Wednesday, March 16, 2011

Irish cooking

A number of years ago my mother recounted her adventure eating Irish food. She was in Ireland on a group tour. The food had not been memorable and toward the end of the trip they were craving something different so they went to an Italian restaurant. She ordered spaghetti and meatballs. The dish arrived—a pile of spaghetti and meatballs in the center of the plate, surrounded by mashed potatoes. So much for Irish food.

My opinion of Irish food wasn’t elevated much by all the women of Irish heritage who surrounded me when I was growing up. For over 30 years I was married to a guy who was 100 percent Irish. Not a drop of non-Irish blood sullied the family bloodline until he married me, a mongrel. My mother-in-law was a wonderful woman and she made great spareribs. But I recall one Thanksgiving looking at the table and seeing nothing green—there was a turkey, ham and roast beef, mashed potatoes, sweet potatoes, rutabagas, stuffing, and slightly burned rolls. I think there was a brownish jello mold.

My husband used to complain that I didn’t have the things in the refrigerator that his mother had. Like he could always open his mother’s refrigerator and find a plate of cooked meatballs, unimpeded by any kind of protective wrap. He always entered his childhood home through the back door to the kitchen and walked straight to the refrigerator. I just wasn’t a good wife or a real woman because of a cold meatball deficiency. It was grounds for annulment in the Catholic Church.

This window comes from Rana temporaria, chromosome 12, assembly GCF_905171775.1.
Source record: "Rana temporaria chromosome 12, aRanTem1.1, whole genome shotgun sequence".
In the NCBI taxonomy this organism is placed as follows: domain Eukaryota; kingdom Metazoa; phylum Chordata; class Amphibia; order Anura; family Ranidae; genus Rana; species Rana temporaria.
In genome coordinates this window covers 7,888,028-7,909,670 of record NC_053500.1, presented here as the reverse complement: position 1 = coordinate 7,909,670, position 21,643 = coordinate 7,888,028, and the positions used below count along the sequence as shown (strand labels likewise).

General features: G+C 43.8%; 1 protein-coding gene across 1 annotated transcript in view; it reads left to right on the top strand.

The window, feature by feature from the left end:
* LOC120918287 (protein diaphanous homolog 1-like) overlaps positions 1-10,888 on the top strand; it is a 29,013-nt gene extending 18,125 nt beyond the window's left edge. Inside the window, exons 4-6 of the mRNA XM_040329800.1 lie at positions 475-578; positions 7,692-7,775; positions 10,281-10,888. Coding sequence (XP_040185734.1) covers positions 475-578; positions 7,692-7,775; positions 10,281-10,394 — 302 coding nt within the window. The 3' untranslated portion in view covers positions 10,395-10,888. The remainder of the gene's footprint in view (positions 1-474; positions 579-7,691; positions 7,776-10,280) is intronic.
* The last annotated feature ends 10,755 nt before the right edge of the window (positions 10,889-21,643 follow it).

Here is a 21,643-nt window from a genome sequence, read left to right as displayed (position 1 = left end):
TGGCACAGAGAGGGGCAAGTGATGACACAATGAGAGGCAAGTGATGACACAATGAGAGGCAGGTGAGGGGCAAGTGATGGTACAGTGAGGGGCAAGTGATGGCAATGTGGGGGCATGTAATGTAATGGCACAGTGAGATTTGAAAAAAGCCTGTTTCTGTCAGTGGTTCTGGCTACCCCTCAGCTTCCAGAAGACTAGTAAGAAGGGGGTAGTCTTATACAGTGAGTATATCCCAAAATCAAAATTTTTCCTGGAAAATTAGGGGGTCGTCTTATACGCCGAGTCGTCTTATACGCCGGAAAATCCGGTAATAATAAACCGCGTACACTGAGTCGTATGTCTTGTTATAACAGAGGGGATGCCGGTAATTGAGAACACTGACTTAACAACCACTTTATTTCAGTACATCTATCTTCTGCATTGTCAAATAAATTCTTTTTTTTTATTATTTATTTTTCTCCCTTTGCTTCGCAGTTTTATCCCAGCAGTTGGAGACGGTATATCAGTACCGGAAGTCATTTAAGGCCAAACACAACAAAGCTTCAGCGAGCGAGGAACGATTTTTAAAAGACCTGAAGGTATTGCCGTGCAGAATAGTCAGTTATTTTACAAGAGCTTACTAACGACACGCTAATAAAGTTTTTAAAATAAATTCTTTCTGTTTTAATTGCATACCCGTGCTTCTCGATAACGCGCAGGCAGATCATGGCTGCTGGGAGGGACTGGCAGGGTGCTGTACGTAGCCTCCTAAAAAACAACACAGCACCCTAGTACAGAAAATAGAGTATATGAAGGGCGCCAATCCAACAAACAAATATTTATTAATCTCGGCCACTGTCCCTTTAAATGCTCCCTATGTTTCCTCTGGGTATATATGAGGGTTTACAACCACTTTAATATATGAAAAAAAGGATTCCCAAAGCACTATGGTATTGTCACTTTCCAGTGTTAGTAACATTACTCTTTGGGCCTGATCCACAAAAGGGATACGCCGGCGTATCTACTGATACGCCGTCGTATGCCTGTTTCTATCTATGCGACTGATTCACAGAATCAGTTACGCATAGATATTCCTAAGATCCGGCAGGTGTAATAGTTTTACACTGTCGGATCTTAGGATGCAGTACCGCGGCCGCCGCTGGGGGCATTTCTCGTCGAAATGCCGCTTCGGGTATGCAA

Yesterday my dear friend Trish made colcannon and sausages and brought them to my house. Colcannon is a traditional Irish dish that is a sort of cabbage and potato hash. The colcannon was yummy, but note that although it has a fancy Irish name it’s still cabbage and potato hash. What’s not to love about cabbage and potatoes fried together with butter?

For our Irish meal I made a new recipe for Irish soda bread that turned out well—slightly salty, slightly sweet, slightly caraway—and not dry like the commercial soda bread you buy at the market. And it’s easy—just requires a bowl and a wooden spoon, a quick stir, and pop it in the oven.

Irish Soda Bread

2 cups all purpose flour
5 tablespoons sugar, divided
1½ teaspoons baking powder
1 teaspoon salt
¾ teaspoon baking soda
4 tablespoons butter, chilled, cut into cubes
2/3 cup raisins
2 teaspoons caraway seeds
1 cup buttermilk

Preheat oven to 375°F. Lightly butter a 8-inch-diameter cake. In large bowl stir together flour, 4 tablespoons sugar, baking powder, salt, and baking soda in large bowl to blend. Cut in butter with pastry cutter until coarse meal forms. Stir in raisins and caraway seeds. Make well in center of flour mixture. Add buttermilk. Gently stir dry ingredients into milk to blend. Do not over mix.

Using floured hands, shape dough into ball. Transfer to cake pan and flatten slightly (dough will not come to edges of pan). Sprinkle dough with remaining 1 tablespoon sugar.

Bake bread until brown and tester inserted into center comes out clean, about 35 minutes. Cool bread in pan 10 minutes. Transfer to rack. Serve warm or at room temperature.

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